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person or corporation making or performing the same shall comply with the provisions of this section; and no such person or corporation shall be entitled to receive any sum nor shall any officer, agent or employee of the state or of a muncipal corporation pay the same or authorize its payment from the funds under his charge or control to any such person or corporation for work done upon any contract, which in its form or manner of performance violates the provisions of this section, but nothing in this section shall be construed to apply to persons regularly employed in state institutions, or to engineers, electricians and elevator men in the department of public buildings during the annual session of the legislature, nor to the construction, maintenance and repair of highways outside the limits of cities and villages.
Formerly L. 1897, ch. 415, $ 3, as am'd by L. 1899, ch. 567, 8 1; L.
1900, ch. 298, § 1, and L. 1906, ch. 506, & 1. § 4. Violations of the labor law. Any officer, agent or employee of this state or of a municipal corporation therein having a duty to act in the premises who violates, evades or knowingly permits the violation or evasion of any of the provisions of this chapter shall be guilty of malfeasance in office and shall be suspended or removed by the authority having power to appoint or remove such officer, agent or employee; otherwise by the governor. Any citizen of this state may maintain proceedings for the suspension or removal of such officer, agent or employee or may maintain an action for the purpose of securing the cancellation or avoidance of any contract which by its terms or manner of performance violates this chapter or for the purpose of preventing any officer, agent or employee of such municipal corporation from paying or authorizing the payment of any public money for work done thereupon.
Formerly L. 1897, ch. 415, $ 4, as am'd by L. 1899, ch. 567, $ 2. 8 5. Hours of labor in brickyards. Ten hours, exclusive of the necessary time for meals, shall constitute a legal day's work in the making of brick in brickyards owned or operated by corporations. No corporation owning or operating such brickyard shall require employees to work more than ten hours in any one day, or to commence work before seven o'clock in the inorning. But overwork and work prior to seven o'clock in the morning for extra compensation may be performed by agreement between employer and employee.
Formerly L. 1897, ch. 415, $ 6. § 6. Hours of labor on street surface and elevated railroads. Ten consecutive hours' labor, including one
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half hour for dinner, shall constitute a day's labor in the operation of all street surface and elevated railroads, of whatever motive power, owned or operated by corporations in this state, whose main line of travel or whose routes lie principally within the corporate limits of cities of the first and second class. No employee of any such corporation shall be permitted or allowed to work more than ten consecutive hours, including one-half hour for dinner, in any one day of twenty-four hours.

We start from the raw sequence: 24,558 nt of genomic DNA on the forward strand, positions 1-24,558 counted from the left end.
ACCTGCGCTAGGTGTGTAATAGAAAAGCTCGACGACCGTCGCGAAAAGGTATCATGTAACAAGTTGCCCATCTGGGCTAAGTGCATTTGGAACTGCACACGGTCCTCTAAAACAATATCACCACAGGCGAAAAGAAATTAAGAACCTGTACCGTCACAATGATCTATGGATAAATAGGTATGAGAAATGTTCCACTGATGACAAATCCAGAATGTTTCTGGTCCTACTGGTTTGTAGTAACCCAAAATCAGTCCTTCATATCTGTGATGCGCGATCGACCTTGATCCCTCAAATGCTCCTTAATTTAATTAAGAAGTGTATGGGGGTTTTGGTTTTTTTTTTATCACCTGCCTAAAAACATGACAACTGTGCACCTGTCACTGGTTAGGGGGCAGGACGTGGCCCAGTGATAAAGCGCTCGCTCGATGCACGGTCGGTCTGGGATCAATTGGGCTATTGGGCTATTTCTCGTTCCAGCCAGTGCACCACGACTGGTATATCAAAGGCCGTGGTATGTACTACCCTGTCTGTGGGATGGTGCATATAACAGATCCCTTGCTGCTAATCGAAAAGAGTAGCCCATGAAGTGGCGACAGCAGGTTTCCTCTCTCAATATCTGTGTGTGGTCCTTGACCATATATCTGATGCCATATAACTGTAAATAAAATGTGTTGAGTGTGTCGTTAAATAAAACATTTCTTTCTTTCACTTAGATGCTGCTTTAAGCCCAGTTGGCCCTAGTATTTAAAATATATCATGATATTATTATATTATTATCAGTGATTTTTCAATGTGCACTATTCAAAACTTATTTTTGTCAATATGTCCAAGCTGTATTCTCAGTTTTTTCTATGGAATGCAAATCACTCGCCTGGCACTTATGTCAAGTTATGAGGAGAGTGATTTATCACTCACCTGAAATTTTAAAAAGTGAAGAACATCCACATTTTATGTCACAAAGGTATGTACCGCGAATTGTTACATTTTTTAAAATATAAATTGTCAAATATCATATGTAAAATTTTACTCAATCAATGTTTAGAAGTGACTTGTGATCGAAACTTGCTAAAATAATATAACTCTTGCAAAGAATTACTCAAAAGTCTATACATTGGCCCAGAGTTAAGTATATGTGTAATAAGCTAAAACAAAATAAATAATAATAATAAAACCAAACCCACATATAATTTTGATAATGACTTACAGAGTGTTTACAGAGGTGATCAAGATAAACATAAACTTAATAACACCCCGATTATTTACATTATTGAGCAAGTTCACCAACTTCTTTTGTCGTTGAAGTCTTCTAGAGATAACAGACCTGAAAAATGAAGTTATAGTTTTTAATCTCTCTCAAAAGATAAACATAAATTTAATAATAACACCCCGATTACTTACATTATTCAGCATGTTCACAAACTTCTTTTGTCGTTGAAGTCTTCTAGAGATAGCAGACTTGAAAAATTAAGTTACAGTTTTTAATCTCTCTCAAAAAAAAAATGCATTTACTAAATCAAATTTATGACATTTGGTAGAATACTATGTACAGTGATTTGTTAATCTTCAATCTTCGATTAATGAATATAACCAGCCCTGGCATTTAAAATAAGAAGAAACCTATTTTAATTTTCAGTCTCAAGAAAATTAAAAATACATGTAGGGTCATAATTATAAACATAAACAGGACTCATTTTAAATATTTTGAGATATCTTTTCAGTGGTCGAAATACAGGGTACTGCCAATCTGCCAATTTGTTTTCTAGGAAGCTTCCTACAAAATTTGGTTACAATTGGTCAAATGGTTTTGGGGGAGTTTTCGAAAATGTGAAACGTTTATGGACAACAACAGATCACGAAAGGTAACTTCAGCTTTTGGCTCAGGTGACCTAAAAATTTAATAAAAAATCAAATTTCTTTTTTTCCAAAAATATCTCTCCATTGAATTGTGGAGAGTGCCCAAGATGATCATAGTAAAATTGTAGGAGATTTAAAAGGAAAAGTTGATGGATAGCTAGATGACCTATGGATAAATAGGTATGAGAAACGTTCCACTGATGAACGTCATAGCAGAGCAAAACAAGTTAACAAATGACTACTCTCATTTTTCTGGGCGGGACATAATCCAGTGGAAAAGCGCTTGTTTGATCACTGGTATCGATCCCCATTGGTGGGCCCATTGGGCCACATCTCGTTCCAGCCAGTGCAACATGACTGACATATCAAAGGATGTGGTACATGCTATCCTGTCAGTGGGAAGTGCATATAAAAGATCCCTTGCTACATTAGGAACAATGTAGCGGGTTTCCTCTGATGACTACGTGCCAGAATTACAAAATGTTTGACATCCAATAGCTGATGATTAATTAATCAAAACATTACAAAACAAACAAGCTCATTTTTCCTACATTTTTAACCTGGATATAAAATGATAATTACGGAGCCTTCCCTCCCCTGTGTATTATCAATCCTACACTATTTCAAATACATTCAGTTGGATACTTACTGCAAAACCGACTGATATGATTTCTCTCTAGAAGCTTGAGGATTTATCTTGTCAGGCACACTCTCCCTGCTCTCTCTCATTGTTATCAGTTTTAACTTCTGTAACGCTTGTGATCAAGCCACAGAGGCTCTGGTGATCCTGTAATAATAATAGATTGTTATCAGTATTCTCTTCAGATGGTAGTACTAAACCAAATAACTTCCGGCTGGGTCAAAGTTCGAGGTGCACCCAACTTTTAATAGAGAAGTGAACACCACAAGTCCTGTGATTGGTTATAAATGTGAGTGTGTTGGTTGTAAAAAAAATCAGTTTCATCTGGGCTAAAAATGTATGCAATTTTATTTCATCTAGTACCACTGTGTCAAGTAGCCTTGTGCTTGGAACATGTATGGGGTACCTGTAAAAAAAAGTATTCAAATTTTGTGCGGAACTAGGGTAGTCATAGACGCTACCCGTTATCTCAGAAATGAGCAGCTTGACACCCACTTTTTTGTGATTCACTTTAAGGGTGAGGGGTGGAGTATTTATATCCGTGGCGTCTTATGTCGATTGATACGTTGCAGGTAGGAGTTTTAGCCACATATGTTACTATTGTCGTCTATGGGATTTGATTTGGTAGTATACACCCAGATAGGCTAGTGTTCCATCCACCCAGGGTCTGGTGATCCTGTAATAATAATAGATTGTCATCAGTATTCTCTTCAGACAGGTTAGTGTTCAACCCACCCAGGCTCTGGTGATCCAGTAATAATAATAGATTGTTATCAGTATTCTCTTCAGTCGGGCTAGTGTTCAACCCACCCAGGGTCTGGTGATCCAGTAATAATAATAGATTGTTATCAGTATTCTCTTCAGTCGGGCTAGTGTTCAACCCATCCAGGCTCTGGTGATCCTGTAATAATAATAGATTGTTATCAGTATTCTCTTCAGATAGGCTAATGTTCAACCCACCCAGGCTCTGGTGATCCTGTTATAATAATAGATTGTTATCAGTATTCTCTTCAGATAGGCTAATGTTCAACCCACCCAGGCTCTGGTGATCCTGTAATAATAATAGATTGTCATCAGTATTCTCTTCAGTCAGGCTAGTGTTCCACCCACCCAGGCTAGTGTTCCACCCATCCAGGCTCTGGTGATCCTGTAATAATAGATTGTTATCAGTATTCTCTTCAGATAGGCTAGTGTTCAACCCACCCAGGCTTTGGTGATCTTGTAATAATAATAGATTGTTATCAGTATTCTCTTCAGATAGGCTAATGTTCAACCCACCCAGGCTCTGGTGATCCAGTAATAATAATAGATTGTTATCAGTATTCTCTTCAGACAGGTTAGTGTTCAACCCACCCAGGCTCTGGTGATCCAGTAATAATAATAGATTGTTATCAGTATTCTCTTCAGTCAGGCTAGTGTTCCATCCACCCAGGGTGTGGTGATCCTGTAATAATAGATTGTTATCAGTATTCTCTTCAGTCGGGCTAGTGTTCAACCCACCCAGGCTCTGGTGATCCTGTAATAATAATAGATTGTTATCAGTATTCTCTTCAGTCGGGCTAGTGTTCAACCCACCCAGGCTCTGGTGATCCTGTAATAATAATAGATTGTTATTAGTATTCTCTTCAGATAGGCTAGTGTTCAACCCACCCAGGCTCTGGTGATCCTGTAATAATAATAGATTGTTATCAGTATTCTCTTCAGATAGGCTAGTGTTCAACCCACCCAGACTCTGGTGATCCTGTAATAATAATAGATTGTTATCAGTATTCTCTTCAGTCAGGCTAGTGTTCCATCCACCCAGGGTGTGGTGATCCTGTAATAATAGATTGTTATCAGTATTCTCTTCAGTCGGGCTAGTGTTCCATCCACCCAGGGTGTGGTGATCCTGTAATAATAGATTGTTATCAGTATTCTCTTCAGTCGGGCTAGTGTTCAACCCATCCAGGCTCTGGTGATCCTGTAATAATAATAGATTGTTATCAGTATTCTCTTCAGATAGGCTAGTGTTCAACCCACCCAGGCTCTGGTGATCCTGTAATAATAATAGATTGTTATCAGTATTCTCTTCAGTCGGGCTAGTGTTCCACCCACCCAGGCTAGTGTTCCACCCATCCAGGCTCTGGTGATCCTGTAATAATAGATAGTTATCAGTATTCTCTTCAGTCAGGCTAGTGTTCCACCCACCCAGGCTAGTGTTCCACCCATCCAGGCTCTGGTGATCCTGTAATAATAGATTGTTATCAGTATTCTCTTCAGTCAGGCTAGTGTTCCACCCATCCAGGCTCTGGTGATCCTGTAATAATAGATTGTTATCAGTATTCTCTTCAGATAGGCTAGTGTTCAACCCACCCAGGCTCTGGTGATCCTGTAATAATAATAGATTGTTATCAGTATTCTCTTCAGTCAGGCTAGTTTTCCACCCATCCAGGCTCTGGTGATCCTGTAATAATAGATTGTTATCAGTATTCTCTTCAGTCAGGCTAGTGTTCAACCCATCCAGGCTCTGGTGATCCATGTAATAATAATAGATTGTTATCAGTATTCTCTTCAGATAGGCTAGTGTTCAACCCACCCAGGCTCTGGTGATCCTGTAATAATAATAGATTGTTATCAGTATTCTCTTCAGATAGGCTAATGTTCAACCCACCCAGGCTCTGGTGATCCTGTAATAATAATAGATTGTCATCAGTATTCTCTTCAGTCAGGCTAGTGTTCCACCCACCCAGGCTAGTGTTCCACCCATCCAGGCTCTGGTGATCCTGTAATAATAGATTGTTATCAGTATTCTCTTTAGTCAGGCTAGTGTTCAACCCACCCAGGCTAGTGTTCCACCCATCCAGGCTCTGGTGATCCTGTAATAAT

In cases of accident or unavoidable delay, extra labor may be performed for extra compensation.
Formerly L. 1897, ch. 415, $ 5, as am'd by L. 1907, ch. 243, § 1. 8 7. Regulation of hours of labor on steam surface and elevated railroads. Ten hours' labor, performed within twelve consecutive hours, shall constitute a legal day's labor in the operation of steam surface and elevated railroads owned and operated within this state, except where the mileage system of running tràins is in operation. But this section does not apply to the performance of extra hours of labor by conductors, engineers, firemen and trainmen in case of accident or delay resulting therefrom. For each hour of labor performed in any one day in excess of such ten hours, by any such employee, he shall be paid in addition at least one-tenth of his daily compensation.
No person or corporation operating a line of railroad of thirty miles in length or over, in whole or in part within this state, shall permit or require a conductor, engineer, fireman or trainman, who has worked in any capacity for twenty-four consecutive hours, to go again on duty or perform any kind of work, until he has had at least eight hours' rest.
Formerly L. 1897, ch. 415, $ 7. $ 8. Regulation of hours of labor of block system telegraph and telephone operators and signalmen on surface, subway and elevated railroads. The provisions of section seven of this chapter shall not be applicable to employees mentioned herein. It shall be unlawful for any corporation or receiver, operating a line of railroad, either surface, subway or elevated, in whole or in part in the state of New York, or any officer, agent or representative of such corporation or receiver to require or permit any telegraph or telephone operator who spaccs trains by the use of the telegraph or telephone under what is known and termed the “block system” (defined as follows) : Reporting trains to another office or offices or to a train dispatcher operating one or more trains under signals,
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and telegraph or telephone levermen who manipulate interlocking machines in railroad yards or on main tracks out on the lines or train dispatchers in its service whose duties substantially, as herein before set forth, pertain to the movement of cars, engines or trains on its railroad by the use of the telegraph or telephone in dispatching or reporting trains or receiving or transmitting train orders as interpreted in this section, to be on duty for more than eight hours in a day of twenty-four hours, and it is hereby declared that eight hours shall constitute a day of employment for all laborers or employees engaged in the kind of labor aforesaid; except in cases of extraordinary emergency caused by accident, fire, flood or danger to life or property, and for each hour of labor so performed in any one day in excess of such eight hours, by any such employee, he shall be paid in addition at least one-eighth of his daily compensation. Any person or persons, company or corporation, who shall violate any of the provisions of this section, shall, on conviction, be fined in the sum of not less than one hundred dollars, and such fine shall be recovered by an action in the name of the state of New York, for the use of the state, which shall sue for it against such person, corporation or association violating this section, said suit to be instituted in any court in this state having appropriate jurisdiction. Such fine, when recovered as aforesaid, shall be paid without any deduction whatever, one-half thereof to the informer, and the balance thereof to be paid into the free school fund of the state of New York. The provisions of this section shall not apply to any part of a railroad where not more than eight regular passenger trains in twenty-four hours pass each way; provided, moreover, that where twenty freight trains pass each way generally in each twentyfour hours then the provisions of this section shall apply, notwithstanding that there may pass a less number of passenger trains than hereinbefore set forth, namely eight.